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The Flower Kings - Desolation Rose CD (album) cover

DESOLATION ROSE

The Flower Kings

 

Symphonic Prog

4.05 | 388 ratings

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Zitro
Prog Reviewer
4 stars Their best album in a long time. About 4 1/3 stars.

Their post-hiatus album "Banks of Eden" in my opinion was no more than just a good progressive rock album. It sounded generic and by-the-numbers (no pun intended), as if the band were on auto-pilot, with some hints of their past magic showing up on their surprisingly coherent epic 'Numbers' and also on 'Pandemonium'.

This album is a bit of a departure for the band, but is not quite the shocking overhaul some reviewers and the band themselves make it out to be. Nevertheless, the subject matter is noticeably darker as the usually optimistic band seemed to give up and rant about current state of affairs and negative prospects of our future. Compositions are more song-driven than the looser, instrumentally stretched out songs of earlier. The songs are shorter yet most, particularly in the first half, are connected as if were one song. I find the first 5 tracks or so more unified and stronger, but the second half is far from disappointment and the bonus tracks are hardly disposable. In fact, the instrumentals 'Psalm', '

As aforementioned, the album has a very good start. 'Tower One' is probably the best long compositions by the band since 'Devil's Playground'. It is a very tight, varied, and coherent composition with impeccable dynamics, memorable melodies, exceptional musicianship, and a sense of adventure. The band shows so much life here and I can't help but be impressed by a recurrent theme/riff that never sounds completely alike: '6:50' '7:30' '9:00' and the ominous '10:10'. I love the series of notes in that riff, particularly how it's played along avant-garde notes. Best of all is how the parts are so memorable, yet work best in context. It makes the song (and the album) among the most accessible in their repertoire while giving you some surprises on first listen. I never saw that fiery hard rock detour coming around minute 9.

The coherence spans across a few tracks. 'Sleeping Bones' only continues the magnificent epic and it's a very powerful song due to its restraint and dense atmosphere. I particularly love the beautifully sparse yet tense instrumentation in the first minute before the riffs get in gear. And about those riffs, they sure make a lasting impression! The song segues into 'Desolation Road' which plays the main melody of the album. It is a very high-quality short track and essential to the disc. You could almost imagine this being played on the classic rock station if it was released in the 70s. It works great as a single and in context, the aggressive hammond organ solo introduces voice sampling of Richard Nixon. 'White Tuxedos' sounds angry and sarcastic, almost has a mocking tone in its choruses. I love the energy the band displays in the last few minutes of the song.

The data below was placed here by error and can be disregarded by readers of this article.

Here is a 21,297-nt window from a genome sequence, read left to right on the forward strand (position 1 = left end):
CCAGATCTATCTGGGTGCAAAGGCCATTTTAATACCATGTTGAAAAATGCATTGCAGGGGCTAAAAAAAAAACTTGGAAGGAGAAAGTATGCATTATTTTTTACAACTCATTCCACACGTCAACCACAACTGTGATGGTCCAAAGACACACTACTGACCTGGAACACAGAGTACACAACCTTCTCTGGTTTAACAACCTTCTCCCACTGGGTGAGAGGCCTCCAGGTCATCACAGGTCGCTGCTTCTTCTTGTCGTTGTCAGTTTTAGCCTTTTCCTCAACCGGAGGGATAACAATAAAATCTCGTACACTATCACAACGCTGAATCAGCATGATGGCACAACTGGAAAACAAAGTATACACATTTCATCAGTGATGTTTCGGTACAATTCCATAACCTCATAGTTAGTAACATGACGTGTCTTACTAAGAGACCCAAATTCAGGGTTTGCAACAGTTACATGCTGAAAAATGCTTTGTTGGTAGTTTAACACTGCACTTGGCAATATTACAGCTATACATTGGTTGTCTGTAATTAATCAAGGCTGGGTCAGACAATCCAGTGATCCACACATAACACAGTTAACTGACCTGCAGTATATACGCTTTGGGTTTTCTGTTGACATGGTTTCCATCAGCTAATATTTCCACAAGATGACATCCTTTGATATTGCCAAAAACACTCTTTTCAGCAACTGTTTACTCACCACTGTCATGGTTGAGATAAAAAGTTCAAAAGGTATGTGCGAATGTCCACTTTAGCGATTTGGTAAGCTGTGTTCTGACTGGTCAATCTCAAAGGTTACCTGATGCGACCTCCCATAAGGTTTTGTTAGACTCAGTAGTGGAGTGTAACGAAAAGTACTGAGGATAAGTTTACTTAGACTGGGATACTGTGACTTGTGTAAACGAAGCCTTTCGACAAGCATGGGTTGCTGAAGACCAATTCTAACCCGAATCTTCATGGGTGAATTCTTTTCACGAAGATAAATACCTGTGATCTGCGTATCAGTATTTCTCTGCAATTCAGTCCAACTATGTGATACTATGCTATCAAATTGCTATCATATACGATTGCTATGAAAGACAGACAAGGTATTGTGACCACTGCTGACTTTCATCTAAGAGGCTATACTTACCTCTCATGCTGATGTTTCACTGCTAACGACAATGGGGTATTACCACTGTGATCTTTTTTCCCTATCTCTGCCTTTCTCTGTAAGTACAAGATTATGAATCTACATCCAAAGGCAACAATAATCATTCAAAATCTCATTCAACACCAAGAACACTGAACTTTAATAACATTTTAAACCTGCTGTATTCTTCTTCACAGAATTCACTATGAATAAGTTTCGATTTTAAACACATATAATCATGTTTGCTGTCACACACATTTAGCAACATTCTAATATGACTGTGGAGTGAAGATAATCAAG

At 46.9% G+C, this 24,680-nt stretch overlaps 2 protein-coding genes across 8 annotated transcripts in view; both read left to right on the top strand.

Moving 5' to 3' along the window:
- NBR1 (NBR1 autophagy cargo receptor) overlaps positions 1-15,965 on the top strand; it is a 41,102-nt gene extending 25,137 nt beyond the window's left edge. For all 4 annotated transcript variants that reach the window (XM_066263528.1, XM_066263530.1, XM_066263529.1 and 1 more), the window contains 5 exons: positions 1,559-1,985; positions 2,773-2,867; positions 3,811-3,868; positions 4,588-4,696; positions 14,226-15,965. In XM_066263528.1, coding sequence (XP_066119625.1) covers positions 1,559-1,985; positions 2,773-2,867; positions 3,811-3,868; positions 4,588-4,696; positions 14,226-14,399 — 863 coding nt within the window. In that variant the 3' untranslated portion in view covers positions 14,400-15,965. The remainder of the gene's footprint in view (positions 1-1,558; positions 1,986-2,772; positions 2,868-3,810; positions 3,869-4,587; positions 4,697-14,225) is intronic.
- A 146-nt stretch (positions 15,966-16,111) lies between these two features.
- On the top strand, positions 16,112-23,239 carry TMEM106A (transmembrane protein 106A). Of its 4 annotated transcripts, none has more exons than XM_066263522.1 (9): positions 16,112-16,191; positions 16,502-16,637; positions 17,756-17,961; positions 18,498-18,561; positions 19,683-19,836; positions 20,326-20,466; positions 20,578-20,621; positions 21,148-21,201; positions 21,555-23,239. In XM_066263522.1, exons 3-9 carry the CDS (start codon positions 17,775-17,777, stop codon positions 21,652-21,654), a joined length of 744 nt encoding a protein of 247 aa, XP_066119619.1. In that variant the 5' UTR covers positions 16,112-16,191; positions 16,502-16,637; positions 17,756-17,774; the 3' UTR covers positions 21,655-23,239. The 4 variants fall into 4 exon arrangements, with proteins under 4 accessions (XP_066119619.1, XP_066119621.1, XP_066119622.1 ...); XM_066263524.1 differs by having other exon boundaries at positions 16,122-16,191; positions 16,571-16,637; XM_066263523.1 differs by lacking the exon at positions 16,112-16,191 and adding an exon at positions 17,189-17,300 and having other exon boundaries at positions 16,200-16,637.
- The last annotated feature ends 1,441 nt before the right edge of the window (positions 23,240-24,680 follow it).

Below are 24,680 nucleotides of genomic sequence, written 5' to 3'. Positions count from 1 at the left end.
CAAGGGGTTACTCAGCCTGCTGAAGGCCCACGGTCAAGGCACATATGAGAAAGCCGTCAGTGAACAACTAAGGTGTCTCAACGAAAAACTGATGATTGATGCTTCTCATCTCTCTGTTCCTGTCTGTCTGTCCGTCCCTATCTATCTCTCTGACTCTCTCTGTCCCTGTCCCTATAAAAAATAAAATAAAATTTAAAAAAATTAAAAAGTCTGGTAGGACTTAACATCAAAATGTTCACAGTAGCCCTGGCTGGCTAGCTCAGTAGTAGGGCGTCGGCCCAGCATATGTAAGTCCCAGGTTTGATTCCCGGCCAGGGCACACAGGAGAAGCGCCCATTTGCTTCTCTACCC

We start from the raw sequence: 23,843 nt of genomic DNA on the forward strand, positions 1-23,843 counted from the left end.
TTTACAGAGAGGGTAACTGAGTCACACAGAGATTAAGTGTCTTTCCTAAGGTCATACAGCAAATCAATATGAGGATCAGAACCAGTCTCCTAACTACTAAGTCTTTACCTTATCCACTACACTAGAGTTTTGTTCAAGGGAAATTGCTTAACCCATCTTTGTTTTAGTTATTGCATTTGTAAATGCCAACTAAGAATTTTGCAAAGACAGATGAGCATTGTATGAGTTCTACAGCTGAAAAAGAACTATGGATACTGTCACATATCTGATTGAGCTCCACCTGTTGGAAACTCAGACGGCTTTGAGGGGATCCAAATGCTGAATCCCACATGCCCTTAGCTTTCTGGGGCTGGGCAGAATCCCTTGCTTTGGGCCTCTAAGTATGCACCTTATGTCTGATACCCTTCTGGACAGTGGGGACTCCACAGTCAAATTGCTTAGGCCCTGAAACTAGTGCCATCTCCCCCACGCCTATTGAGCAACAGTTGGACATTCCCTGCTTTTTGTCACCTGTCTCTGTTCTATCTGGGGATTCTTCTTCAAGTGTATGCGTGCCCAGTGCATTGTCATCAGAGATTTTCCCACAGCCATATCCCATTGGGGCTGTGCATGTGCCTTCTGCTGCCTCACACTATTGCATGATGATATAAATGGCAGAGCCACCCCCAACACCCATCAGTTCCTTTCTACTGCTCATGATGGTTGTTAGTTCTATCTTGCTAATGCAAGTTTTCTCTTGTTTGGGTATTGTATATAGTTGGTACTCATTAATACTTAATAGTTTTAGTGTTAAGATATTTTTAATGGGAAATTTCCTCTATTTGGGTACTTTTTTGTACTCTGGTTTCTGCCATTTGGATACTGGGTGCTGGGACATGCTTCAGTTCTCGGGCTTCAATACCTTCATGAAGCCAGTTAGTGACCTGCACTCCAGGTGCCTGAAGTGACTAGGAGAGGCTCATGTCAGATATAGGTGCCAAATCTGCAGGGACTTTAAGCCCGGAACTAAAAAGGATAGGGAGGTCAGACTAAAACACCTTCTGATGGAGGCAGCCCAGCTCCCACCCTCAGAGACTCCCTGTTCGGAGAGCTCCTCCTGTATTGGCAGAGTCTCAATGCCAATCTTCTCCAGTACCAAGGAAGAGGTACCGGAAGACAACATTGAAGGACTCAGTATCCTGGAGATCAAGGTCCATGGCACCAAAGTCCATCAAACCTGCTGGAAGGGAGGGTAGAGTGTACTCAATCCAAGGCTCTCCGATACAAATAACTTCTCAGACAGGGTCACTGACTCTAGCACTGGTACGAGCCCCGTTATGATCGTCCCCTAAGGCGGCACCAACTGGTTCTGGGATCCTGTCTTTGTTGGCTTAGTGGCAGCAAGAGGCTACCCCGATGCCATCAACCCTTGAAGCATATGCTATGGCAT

'The Resurrected Judas' is a lengthy, melodic, and simply magnificent composition. It is obvious why it's generally considered a highlight by reviewers as it has everything we like about the band: strong vocal and instrumental melodies, proficient multi-layering of instruments, and powerful instrumental segments. 'Silent Masses' criticizes complacency and is a bit less successful due to weaker verses. However, the denser sound following the second chorus is well executed and the rest of the song is of higher quality. 'Last Carnivore' is such a good song. It's groovy with excellent choruses and rocks so hard in its ending. 'Dark Fascist Skies', as its title suggests, is not a happy song. It features great singing, hard rock riffs, and Frank Zappa elements. My disappointment is the crushingly dense instrumentation I was expecting from such a title never came. Also, the song is disconnected from the previous tune, even more so than the disconnect between 'Silent Masses' and 'Last Carnivore'. 'Blood of Eden' is also disconnected, why would they do that? We could have had a series of interconnected songs not seen since 'Garden of Dreams'. Anyways, I love how the last two tracks play out. 'Blood of Eden' gives you a glimmer of hope, but then 'Silent Graveyards' crushes it as it brings us back to the grim reality and the band repeat a powerful mantra 'In Silent Graveyards We Look for Saviors'. It's a gutsy move by the band but I personally love it.

Most bonus tracks are at least good, and some of the instrumentals could have been inserted into the main series of songs. Runaway Train is a good rocker with Transatlantic and Beatles influences. 'Interstellar Variations' is a masterful instrumental that slowly grows in passion, with wailing guitars and aggressive hammond organs as the climax. 'Lazy Monkey' is actually a disposable one. 'Psalm 2013' is gorgeous ambient music that should have been included in the main series of song as an interlude. 'Wailing Wall' is similar to the style of 'Interstellar' as it slowly grows from mournful guitar and organ to a passionate climax. 'Bad Beats' is a multi-faced instrumental of high caliber, while 'Burning Spears' blends their guitar-instrumental style with the apocalyptic post-rock genre, with great results. It's a shame it wasn't incorporated into the main disc. 'The Final Era' works as a last song in a bonus album and it fits there as 'Silent Graveyards' is a great ending to the main CD. You can't have two endings.

5 star songs: Tower One, Psalm 2013, Burning Spears

4.5 star songs: Sleeping Bones, Desolation Road, White Tuxedos, The Resurrected Judas, Last Carnivore, Silent Graveyard, Interstellar Variations,

4 star songs: Silent Masses, Dark Fascist Skies, Blood of Eden, The Wailing Wall, Bad Beats, The Final Era

3.5 star songs: Runaway Train

2 star song: Lazy Monkey

Zitro | 4/5 |

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